Why Did Public Banks Lend More During the Global Financial Crisis?


Joshua Bosshardt ; Eugenio M Cerutti

Publication Date:

June 5, 2020

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Disclaimer: IMF Working Papers describe research in progress by the author(s) and are published to elicit comments and to encourage debate. The views expressed in IMF Working Papers are those of the author(s) and do not necessarily represent the views of the IMF, its Executive Board, or IMF management.


During the Global Financial Crisis (GFC), state-owned or public banks lent relatively more than domestic private banks in many countries. However, data limitations have hindered a thorough assessment of what led public banks to better maintain lending during the GFC. Using a novel bank-level dataset covering 25 emerging market economies, we show that public banks lent relatively more during the GFC because they pursued an objective of helping to stabilize the economy, rather than because they had superior fundamentals or access to public or depositors’ funding. Nonetheless, their countercyclical behavior seems unique to the GFC rather than a regular characteristic of public banks before and after the GFC.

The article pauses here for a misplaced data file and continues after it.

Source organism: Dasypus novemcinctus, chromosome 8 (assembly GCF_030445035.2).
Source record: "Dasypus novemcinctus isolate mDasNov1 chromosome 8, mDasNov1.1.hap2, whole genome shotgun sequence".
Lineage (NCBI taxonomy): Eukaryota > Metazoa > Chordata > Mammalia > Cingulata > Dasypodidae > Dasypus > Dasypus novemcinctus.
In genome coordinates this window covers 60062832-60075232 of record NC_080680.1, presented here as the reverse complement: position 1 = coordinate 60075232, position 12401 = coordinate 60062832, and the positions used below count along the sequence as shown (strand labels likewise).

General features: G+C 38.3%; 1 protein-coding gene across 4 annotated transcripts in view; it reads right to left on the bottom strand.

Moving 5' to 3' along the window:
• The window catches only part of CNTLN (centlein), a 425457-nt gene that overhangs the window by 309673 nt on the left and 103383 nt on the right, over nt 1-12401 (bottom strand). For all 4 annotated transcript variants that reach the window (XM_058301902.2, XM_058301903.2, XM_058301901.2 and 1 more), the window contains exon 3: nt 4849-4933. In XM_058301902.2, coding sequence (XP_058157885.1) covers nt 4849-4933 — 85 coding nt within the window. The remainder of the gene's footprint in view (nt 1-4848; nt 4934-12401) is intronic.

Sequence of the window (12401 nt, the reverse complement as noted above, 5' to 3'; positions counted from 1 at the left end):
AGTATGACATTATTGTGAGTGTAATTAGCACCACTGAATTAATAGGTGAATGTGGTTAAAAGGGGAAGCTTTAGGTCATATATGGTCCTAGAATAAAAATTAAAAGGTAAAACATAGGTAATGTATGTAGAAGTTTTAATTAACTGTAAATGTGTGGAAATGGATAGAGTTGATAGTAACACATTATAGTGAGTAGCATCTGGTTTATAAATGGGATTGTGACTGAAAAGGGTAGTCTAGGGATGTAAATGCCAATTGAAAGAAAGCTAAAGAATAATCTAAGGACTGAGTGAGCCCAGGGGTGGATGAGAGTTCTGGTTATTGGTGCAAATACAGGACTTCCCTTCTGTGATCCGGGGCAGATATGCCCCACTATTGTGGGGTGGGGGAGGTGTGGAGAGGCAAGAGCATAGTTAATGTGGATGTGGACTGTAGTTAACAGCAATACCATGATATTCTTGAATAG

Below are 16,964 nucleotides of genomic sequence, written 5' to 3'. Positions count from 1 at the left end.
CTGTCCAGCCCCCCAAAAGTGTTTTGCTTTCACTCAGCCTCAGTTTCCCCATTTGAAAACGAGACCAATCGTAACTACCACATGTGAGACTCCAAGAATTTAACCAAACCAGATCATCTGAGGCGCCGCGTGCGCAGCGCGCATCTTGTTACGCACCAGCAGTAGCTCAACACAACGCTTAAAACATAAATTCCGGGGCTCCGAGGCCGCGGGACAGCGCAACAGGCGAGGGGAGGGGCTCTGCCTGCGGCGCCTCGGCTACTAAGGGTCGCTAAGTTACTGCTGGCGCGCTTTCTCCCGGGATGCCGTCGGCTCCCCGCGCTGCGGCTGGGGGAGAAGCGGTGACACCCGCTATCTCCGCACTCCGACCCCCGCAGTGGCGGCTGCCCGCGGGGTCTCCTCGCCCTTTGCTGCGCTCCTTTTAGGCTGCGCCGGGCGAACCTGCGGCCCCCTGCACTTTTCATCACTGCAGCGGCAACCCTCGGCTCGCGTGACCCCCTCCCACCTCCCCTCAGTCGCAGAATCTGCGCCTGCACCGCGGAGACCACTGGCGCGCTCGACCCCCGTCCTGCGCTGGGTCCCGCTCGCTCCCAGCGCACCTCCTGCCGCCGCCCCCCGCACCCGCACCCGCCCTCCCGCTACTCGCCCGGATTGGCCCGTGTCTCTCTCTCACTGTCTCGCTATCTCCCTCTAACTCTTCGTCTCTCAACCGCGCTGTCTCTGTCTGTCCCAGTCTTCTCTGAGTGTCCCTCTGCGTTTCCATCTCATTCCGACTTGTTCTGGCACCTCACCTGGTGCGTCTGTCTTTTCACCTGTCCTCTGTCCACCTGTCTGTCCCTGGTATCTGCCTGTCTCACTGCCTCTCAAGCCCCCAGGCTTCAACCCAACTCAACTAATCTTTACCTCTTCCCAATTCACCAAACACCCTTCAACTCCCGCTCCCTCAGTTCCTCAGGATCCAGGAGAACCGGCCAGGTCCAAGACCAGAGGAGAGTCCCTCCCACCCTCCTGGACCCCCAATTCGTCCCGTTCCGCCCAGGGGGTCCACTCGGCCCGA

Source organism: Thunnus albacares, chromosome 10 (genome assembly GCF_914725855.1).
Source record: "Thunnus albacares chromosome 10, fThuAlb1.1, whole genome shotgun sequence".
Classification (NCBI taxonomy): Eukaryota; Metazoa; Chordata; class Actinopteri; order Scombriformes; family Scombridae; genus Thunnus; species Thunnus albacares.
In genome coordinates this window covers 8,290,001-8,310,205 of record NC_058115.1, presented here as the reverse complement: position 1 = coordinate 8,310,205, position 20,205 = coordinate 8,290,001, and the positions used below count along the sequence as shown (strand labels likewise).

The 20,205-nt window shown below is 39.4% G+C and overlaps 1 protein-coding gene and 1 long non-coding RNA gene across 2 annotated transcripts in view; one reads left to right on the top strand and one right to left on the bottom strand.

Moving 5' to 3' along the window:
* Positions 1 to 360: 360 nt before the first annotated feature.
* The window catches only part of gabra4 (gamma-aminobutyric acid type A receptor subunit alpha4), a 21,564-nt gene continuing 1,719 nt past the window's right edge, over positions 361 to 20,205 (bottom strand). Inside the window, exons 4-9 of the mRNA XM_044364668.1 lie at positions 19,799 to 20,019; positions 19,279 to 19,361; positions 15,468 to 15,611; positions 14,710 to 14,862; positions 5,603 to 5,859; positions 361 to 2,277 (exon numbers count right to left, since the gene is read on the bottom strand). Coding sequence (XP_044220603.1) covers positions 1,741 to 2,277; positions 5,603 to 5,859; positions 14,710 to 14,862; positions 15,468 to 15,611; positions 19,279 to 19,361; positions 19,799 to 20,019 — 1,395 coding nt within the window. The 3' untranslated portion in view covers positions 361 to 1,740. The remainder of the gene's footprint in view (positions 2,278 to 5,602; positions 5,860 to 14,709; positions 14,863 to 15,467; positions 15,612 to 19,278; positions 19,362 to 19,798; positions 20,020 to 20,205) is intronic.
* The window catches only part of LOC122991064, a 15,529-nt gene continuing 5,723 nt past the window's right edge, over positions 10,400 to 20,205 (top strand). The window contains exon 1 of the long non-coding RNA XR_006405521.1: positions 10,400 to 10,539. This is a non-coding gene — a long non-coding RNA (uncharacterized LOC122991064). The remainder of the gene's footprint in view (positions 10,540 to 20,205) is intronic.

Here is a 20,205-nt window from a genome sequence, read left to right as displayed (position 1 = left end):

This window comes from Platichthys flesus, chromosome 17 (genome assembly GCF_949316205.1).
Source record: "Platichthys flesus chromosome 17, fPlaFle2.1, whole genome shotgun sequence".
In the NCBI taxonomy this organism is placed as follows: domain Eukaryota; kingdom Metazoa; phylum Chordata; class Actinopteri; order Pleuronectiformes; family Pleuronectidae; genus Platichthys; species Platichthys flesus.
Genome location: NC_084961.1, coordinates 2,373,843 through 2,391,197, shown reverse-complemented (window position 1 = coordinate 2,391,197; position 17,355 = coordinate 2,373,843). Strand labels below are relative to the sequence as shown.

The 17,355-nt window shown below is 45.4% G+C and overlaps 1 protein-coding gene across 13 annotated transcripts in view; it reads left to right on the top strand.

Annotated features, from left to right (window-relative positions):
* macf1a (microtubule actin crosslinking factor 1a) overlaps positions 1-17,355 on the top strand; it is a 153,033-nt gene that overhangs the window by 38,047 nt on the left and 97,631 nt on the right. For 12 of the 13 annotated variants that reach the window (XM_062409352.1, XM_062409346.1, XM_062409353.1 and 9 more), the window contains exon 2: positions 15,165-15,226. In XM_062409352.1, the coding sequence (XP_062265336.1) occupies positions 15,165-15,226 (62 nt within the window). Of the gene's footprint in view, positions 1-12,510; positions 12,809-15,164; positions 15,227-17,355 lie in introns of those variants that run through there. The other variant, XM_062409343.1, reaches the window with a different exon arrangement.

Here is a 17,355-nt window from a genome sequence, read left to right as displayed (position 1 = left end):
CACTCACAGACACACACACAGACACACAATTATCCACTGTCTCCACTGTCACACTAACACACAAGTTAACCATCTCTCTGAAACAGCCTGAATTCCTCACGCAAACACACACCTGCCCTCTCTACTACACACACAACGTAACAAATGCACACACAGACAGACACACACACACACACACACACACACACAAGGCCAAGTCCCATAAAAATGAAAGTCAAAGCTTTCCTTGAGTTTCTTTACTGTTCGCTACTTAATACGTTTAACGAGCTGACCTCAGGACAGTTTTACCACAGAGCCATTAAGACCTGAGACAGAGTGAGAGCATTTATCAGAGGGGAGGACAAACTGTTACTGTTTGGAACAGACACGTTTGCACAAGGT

Working Paper No. 2020/084



Publication Date:

June 5, 2020



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